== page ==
These are just 3 issues from a list of many, and as a community representative on the school board, I will approach each issue presented to me with diligence, focus, and a mindset for the betterment of the experience. educational.

Christophe Breen: Funding: With state and federal Covid-19 funding disappearing over the next 2 years, how will we continue to support the additional student remedies we have in place. We should consider partnering with GVSU and other community groups to help support some of these programs. Growth: Our district continues to grow in housing and families. although our facilities are newer (oldest building circa 1997), we must be proactive in reviewing facilities for infants. We also have beautiful facilities that will require ongoing upkeep and maintenance. I would like to form a community group to seek public input on possibly another bond in the next few years or seek a possible sinking fund.

Aileen Vander Schuur: Student mental health issues have increased dramatically in recent years. We need these students to get the extra help of social workers and counselors by hiring more of them and making sure they get help. Class sizes should be smaller at the elementary level where students learn the essentials. Teachers also need para-pros in the classroom so they can spend more time with their students. Looking at the budget to see how we can make this possible.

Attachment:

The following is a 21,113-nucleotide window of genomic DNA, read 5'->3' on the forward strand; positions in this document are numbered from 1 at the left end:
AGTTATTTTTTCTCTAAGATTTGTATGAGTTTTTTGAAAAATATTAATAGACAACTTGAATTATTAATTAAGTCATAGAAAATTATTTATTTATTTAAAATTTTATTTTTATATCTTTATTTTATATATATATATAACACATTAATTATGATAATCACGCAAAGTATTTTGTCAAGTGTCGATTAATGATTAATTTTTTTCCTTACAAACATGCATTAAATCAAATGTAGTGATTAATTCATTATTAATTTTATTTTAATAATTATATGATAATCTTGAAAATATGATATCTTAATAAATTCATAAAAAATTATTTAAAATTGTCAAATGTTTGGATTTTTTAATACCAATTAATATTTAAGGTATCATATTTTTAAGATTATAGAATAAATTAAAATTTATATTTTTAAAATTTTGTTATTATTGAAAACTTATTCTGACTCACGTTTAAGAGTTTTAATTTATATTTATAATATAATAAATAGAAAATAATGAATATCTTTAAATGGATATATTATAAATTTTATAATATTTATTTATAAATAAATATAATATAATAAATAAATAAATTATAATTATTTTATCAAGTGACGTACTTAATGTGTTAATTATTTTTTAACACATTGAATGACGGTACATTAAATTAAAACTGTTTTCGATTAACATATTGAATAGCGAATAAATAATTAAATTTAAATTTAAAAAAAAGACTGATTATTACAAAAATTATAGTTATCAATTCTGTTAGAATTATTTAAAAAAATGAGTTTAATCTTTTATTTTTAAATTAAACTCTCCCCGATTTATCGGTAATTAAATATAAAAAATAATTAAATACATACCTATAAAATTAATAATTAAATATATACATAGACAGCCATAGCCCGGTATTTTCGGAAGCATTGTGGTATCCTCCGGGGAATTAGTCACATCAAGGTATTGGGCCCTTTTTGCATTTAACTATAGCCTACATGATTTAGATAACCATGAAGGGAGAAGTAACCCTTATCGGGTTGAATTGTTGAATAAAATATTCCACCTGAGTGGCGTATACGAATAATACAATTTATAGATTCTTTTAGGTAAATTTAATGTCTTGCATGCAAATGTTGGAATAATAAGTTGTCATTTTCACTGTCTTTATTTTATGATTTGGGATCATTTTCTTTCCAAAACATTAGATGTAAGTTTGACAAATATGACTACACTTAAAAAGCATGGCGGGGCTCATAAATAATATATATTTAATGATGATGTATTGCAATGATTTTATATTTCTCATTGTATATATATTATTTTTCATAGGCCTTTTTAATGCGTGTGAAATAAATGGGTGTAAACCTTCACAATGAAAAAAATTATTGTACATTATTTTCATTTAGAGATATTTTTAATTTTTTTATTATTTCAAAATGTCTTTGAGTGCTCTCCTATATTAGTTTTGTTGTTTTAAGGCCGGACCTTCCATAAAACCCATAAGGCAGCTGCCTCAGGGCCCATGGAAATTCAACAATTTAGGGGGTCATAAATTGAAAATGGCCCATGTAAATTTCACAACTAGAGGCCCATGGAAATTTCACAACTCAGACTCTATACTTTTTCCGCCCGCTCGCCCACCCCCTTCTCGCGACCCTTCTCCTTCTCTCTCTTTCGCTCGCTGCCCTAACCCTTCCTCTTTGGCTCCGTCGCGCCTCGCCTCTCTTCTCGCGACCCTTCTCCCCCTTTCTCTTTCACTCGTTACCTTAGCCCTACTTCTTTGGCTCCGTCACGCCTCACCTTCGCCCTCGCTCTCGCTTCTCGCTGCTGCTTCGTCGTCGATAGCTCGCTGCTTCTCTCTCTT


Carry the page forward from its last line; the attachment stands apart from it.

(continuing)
How will you build community understanding and support for our public school district?

Troy Lampen: I will strive to be transparent in all decision-making processes. I believe our very heart, we have the one thing in common that is most important, we truly and absolutely love our children and want the best for them. I strongly believe that if we as a community start from this point, regardless of our differences, we have a common thread that unites us and can create something special and meaningful from there.

Christophe Breen: We already have a “How is a public school funded?” which is available to all members of the community. We have many ways to communicate through all avenues of social media, forums, meetings with our superintendent and community feedback sessions. I would continue to seek new avenues of communication with the community to ensure they have the knowledge and resources to be informed and assist them in their thoughts on the district

Aileen Vander Schuur: I think it’s very important to be a good listener and to be respectful to everyone.